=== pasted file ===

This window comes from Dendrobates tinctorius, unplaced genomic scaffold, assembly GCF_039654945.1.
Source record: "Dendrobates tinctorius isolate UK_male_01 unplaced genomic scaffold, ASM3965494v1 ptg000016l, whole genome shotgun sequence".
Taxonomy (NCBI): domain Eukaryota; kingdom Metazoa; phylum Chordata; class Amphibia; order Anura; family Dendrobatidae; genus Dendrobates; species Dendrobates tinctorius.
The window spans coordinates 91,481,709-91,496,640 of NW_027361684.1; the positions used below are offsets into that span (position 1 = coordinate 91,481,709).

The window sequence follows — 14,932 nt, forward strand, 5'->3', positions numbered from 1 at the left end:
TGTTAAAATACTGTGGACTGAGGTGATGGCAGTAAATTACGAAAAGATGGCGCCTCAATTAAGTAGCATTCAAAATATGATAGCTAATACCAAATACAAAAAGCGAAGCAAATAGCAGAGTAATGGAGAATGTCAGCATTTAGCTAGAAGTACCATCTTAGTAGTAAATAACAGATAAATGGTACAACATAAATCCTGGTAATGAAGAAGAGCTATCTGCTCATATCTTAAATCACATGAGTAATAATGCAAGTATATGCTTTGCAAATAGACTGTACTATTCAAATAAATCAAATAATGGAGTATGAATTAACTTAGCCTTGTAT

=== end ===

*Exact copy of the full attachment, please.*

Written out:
This window comes from Dendrobates tinctorius, unplaced genomic scaffold, assembly GCF_039654945.1.
Source record: "Dendrobates tinctorius isolate UK_male_01 unplaced genomic scaffold, ASM3965494v1 ptg000016l, whole genome shotgun sequence".
Taxonomy (NCBI): domain Eukaryota; kingdom Metazoa; phylum Chordata; class Amphibia; order Anura; family Dendrobatidae; genus Dendrobates; species Dendrobates tinctorius.
The window spans coordinates 91,481,709-91,496,640 of NW_027361684.1; the positions used below are offsets into that span (position 1 = coordinate 91,481,709).

The window sequence follows — 14,932 nt, forward strand, 5'->3', positions numbered from 1 at the left end:
TGTTAAAATACTGTGGACTGAGGTGATGGCAGTAAATTACGAAAAGATGGCGCCTCAATTAAGTAGCATTCAAAATATGATAGCTAATACCAAATACAAAAAGCGAAGCAAATAGCAGAGTAATGGAGAATGTCAGCATTTAGCTAGAAGTACCATCTTAGTAGTAAATAACAGATAAATGGTACAACATAAATCCTGGTAATGAAGAAGAGCTATCTGCTCATATCTTAAATCACATGAGTAATAATGCAAGTATATGCTTTGCAAATAGACTGTACTATTCAAATAAATCAAATAATGGAGTATGAATTAACTTAGCCTTGTAT